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Lateral Elbow Pain is Often Associated with Trigger Points 

Lateral elbow pain is frequently linked to trigger points in the elbow and forearm muscles, a problem that has become more common due to our sedentary and technology-based lifestyles. Hands-on therapists often experience tense and stiff forearm muscles, which exacerbates the condition.

Trigger points form as part of the body's protective mechanism to heal trauma by "switching off" around damaged tissue. If not properly managed, these points can become deep-seated, causing muscles to shorten, tighten, and lose efficiency. This can also increase sensory input to the nervous system, lowering the pain threshold and preventing full recovery. Essentially, untreated trigger points can worsen pain and hinder healing.

 

Tennis Elbow Anatomy

 

Latin, Lateral Epicondyle = Lateral Epicondylus; Extensor Carpi Radialis Brevis = Short Wrist Extender

Origin

Extensor Carpi Radialis Brevis: Lateral epicondyle of the humerus.

Extensor Carpi Ulnaris: Lateral epicondyle of the humerus and the posterior border of the ulna.

Insertion

Extensor Carpi Radialis Brevis: Base of the third metacarpal.

Extensor Carpi Ulnaris: Base of the fifth metacarpal.

Action

Extensor Carpi Radialis Brevis: Extends and abducts the wrist.

Extensor Carpi Ulnaris: Extends and adducts the wrist.

Nerve

Radial nerve (C6, C7, C8).

Basic Functional Movement: Examples include gripping objects, opening bottles, and shaking hands.

Pain Patterns:

Extensor Carpi Radialis Brevis: Pain 1-2 cm distal to its attachment on the lateral epicondyle, often implicated in lateral elbow pain.

Extensor Carpi Ulnaris: Trigger points in this muscle can also contribute to lateral elbow pain.

Indications

Conditions such as tennis elbow, golfer’s elbow, arthritis of the elbow or shoulder, chronic use of crutches or walking sticks, repetitive mechanical activities of the arms, racquet sports, aching pain over the front of the shoulder, and weakness in turning the palm face upward.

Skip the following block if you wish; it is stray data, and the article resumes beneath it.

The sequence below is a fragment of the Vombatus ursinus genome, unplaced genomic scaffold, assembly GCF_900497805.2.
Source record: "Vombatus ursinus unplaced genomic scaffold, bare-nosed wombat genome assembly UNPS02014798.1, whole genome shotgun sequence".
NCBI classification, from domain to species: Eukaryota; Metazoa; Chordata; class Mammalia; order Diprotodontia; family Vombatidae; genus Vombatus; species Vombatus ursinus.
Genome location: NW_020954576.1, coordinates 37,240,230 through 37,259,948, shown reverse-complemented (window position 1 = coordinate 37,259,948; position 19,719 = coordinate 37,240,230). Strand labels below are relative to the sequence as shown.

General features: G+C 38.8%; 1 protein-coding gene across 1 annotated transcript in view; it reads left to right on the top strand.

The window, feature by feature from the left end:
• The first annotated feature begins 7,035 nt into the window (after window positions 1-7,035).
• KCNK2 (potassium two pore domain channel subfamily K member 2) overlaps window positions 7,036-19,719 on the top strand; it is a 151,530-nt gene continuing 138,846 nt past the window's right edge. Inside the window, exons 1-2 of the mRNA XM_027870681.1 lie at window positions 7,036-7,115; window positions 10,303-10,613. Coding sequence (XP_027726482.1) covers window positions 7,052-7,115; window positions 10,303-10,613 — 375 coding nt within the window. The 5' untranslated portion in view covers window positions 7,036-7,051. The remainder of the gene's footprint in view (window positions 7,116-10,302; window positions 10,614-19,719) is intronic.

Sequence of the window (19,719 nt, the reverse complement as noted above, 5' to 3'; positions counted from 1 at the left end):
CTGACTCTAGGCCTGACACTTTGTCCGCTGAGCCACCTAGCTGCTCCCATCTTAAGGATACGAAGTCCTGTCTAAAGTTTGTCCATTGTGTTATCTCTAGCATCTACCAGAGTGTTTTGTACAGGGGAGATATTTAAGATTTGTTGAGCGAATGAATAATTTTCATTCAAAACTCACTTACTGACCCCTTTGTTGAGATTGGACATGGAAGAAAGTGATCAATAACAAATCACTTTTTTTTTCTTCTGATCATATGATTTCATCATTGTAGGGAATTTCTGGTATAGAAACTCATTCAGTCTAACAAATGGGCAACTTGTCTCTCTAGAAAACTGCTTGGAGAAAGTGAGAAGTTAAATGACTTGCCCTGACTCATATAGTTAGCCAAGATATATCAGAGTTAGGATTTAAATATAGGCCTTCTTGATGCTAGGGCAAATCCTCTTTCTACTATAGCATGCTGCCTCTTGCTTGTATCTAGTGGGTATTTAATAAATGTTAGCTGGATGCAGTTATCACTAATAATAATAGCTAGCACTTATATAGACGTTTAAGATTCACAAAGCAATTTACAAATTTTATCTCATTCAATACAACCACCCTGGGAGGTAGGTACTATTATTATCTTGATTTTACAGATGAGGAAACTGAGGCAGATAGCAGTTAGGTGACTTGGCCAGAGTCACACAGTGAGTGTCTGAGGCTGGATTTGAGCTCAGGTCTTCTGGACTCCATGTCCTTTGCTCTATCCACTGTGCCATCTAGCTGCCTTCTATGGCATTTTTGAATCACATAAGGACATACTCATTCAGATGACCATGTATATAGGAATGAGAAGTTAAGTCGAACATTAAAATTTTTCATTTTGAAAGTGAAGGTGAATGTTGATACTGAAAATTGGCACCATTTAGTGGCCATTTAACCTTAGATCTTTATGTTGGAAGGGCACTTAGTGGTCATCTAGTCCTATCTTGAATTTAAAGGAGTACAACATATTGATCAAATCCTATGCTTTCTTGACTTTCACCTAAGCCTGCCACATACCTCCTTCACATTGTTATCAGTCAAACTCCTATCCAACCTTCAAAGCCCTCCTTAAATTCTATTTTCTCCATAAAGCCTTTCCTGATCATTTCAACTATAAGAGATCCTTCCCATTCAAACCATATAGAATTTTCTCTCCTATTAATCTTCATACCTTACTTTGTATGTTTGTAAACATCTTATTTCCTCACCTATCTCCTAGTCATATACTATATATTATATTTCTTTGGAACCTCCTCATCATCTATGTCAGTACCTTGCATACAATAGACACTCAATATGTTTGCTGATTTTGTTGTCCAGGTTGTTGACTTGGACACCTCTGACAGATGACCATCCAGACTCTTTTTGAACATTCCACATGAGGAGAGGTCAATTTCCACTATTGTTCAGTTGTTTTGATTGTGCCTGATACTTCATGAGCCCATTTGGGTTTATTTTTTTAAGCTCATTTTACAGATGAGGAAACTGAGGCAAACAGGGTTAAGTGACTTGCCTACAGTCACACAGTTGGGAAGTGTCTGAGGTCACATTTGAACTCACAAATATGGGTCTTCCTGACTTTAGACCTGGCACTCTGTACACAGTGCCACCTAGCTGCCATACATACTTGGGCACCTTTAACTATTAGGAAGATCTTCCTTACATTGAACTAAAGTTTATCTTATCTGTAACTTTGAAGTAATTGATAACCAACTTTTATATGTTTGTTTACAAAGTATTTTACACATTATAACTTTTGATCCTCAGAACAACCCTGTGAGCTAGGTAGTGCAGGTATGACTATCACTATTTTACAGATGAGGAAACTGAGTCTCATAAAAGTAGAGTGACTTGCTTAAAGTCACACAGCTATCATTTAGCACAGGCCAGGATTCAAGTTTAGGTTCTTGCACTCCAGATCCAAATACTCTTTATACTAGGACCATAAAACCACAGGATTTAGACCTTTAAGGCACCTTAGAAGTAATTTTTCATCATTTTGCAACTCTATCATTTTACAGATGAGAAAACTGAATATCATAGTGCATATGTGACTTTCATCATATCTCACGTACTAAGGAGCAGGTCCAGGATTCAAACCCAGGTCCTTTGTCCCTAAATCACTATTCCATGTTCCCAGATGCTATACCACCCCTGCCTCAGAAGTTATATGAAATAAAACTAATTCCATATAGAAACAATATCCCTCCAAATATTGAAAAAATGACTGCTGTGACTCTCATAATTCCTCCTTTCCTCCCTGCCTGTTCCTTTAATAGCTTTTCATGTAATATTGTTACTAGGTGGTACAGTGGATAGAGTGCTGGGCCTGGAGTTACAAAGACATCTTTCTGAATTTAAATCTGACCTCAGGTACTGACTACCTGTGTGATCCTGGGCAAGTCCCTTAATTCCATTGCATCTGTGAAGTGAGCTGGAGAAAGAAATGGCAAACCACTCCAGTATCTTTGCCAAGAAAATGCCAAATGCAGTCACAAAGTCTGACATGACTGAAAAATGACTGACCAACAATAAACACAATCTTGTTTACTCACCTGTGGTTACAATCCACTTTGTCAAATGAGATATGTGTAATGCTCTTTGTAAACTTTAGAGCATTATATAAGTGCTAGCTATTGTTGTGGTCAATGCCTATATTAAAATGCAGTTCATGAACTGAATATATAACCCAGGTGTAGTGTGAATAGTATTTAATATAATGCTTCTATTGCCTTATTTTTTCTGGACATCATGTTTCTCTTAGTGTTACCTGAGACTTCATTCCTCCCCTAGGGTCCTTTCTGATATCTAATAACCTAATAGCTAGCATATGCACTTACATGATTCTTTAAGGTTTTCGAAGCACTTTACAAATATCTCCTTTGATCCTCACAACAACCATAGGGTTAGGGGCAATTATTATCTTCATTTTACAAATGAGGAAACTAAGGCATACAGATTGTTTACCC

Causes

Repetitive motion injury, sports activities like tennis, repeated actions with the arm, lifting heavy objects with the palm upward, and playing musical instruments like the violin, drums, or guitar.

Differential Diagnosis

Radial nerve injury, ulnar neuropathy, and C7 neuropathy (cervical disc).

Connections

Related muscles and structures include the lateral head of the triceps, supinator, brachioradialis, extensor carpi radialis longus, and anterior deltoid.

Tennis Elbow

Tennis elbow, or lateral epicondylitis, often starts as a mild ache but can quickly become a severe problem, causing pain during activities like gripping, opening bottles, or shaking hands. The pain is frequently associated with trigger points in the muscles of the lateral epicondyle of the elbow, especially the extensor carpi radialis brevis tendon.

Understanding Tennis Elbow

While commonly referred to as lateral epicondylitis, tennis elbow is generally not an inflammatory condition. Microscopic examination shows angiofibroblastic degeneration and collagen disarray without signs of inflammation. It is most often due to repetitive micro-tears in the musculotendinous junction, particularly where the tendon meets the bone, an area that is relatively hypovascular. Light microscopy reveals an excess of fibroblasts and new blood vessels (angiogenesis), indicating chronic overuse and degeneration rather than acute inflammation.

Trigger Point Treatment Techniques

Effective treatments include deep tissue massage therapy, muscle stretching, heat and ice, kinesio taping, dry needling (medical acupuncture), and vacuum or static cupping. These treatments aim to release the trigger points, improve muscle flexibility, and reduce pain.

General Advice to Clients

Clients should review their arm positions during repetitive manual work and take regular breaks. Using a new tennis racquet or widening the grip can help, as well as avoiding overhead activities. It is also important to maintain proper ergonomics during daily activities to prevent strain on the elbow and forearm muscles.

Self Help

Self-massage techniques using a hard ball or pressure tool can be beneficial. Stretching exercises are excellent for disabling trigger points in arm muscles. Regular self-care routines, including stretching and strengthening exercises, can help maintain muscle health and prevent the recurrence of trigger points. 

 

 This blog is intended to be used for information purposes only and is not intended to be used for medical diagnosis or treatment or to substitute for a medical diagnosis and/or treatment rendered or prescribed by a physician or competent healthcare professional. This information is designed as educational material, but should not be taken as a recommendation for treatment of any particular person or patient. Always consult your physician if you think you need treatment or if you feel unwell.
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